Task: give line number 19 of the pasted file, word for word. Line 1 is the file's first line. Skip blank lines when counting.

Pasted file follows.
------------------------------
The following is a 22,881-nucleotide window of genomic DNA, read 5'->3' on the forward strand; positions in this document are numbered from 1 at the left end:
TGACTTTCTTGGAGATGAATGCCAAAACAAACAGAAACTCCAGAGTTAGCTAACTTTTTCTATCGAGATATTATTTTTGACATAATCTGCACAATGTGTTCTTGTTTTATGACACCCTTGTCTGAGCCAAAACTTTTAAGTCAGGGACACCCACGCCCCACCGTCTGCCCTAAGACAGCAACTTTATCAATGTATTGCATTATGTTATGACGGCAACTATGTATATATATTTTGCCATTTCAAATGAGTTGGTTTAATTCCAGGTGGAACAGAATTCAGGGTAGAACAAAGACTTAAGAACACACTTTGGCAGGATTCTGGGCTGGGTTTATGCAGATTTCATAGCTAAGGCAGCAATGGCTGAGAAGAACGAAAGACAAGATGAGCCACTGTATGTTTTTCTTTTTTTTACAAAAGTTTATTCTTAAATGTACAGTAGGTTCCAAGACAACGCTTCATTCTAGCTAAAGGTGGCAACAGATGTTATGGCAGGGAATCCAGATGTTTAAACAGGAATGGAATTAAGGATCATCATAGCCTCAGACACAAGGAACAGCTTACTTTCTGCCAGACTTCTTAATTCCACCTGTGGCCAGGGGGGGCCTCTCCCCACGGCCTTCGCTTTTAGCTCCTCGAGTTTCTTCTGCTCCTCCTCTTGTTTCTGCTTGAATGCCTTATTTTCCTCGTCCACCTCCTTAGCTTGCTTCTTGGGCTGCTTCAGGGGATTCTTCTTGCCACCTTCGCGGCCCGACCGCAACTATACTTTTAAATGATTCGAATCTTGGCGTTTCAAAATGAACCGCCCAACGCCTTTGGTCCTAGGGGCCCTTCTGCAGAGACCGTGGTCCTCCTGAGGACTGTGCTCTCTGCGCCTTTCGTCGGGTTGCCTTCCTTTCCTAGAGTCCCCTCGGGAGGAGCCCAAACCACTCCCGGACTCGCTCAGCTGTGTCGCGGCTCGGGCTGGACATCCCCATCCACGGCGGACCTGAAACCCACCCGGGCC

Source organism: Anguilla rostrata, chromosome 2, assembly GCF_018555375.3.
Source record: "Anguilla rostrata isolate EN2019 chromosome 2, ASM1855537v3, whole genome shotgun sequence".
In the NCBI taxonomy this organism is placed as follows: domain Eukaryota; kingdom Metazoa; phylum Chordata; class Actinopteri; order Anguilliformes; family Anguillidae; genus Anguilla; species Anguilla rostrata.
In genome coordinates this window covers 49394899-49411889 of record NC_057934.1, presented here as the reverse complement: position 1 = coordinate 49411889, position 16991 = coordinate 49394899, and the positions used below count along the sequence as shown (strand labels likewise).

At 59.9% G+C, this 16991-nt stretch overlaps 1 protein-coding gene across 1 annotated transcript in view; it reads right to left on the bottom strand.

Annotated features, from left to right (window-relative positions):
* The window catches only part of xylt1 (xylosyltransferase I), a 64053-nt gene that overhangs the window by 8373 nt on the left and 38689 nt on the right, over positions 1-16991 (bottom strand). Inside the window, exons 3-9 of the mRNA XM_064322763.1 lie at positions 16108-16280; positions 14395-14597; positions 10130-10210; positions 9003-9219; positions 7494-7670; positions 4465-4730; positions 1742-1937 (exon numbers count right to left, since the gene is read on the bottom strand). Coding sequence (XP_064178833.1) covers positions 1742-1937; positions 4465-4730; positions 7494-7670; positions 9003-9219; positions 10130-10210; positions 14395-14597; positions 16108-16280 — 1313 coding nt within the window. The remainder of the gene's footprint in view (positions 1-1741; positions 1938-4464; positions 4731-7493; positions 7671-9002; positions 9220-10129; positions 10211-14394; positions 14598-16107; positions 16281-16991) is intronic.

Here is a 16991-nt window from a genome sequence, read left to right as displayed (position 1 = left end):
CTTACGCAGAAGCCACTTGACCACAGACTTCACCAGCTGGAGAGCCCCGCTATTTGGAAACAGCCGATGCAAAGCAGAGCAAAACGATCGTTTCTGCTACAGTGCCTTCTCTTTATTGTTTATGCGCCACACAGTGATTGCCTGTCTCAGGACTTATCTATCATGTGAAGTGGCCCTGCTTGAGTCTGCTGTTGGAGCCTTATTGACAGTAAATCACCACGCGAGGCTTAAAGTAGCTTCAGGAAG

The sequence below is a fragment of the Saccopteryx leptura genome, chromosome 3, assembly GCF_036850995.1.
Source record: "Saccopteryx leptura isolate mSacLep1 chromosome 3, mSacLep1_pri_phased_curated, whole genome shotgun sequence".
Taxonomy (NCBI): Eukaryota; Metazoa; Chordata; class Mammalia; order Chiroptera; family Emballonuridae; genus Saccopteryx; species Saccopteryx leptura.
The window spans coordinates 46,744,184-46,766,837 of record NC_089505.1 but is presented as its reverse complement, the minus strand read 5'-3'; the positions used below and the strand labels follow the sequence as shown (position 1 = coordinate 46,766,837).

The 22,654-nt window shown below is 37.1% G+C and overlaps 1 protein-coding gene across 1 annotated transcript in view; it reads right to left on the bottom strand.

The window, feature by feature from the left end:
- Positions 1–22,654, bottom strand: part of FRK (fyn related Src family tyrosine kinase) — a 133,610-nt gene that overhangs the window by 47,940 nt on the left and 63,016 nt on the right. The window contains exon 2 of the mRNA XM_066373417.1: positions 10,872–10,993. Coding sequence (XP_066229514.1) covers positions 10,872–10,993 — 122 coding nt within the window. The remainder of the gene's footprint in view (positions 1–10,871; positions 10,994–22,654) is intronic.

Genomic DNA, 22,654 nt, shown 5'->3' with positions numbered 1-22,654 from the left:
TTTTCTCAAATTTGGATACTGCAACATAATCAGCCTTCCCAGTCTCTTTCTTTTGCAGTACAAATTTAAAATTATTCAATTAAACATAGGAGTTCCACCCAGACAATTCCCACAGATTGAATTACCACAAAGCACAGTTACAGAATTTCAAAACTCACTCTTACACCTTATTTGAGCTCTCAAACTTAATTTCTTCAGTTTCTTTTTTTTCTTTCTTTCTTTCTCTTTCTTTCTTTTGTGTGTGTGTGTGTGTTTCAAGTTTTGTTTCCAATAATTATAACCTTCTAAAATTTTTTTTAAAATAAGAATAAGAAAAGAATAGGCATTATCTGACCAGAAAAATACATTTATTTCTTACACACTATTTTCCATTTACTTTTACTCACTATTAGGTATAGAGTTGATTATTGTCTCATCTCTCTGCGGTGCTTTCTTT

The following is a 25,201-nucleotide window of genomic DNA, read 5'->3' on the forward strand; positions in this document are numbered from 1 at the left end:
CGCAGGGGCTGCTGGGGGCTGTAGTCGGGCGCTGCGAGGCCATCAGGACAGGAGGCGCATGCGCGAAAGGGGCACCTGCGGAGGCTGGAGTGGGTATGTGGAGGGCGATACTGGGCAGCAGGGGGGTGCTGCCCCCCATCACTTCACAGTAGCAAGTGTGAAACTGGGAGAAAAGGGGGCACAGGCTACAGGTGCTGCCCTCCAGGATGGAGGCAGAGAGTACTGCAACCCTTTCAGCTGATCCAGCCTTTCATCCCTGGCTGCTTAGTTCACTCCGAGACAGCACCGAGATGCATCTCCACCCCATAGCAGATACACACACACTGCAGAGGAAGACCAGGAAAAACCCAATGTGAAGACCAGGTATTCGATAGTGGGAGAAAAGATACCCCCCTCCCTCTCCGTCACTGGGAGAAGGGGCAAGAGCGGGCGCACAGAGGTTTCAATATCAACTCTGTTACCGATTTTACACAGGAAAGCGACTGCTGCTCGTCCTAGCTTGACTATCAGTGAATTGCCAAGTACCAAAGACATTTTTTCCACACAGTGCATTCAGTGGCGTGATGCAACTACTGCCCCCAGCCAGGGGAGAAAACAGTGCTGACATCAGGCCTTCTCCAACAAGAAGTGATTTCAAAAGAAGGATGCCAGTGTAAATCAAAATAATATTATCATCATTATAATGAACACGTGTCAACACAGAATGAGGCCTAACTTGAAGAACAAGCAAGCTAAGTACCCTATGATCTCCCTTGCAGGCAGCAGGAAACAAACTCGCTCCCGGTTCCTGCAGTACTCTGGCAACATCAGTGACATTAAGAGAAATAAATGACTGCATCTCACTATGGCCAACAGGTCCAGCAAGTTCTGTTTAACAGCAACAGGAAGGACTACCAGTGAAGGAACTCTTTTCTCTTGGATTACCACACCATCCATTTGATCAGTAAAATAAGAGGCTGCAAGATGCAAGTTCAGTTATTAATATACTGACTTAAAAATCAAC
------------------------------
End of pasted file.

Genomic DNA, 22,654 nt, shown 5'->3' with positions numbered 1-22,654 from the left: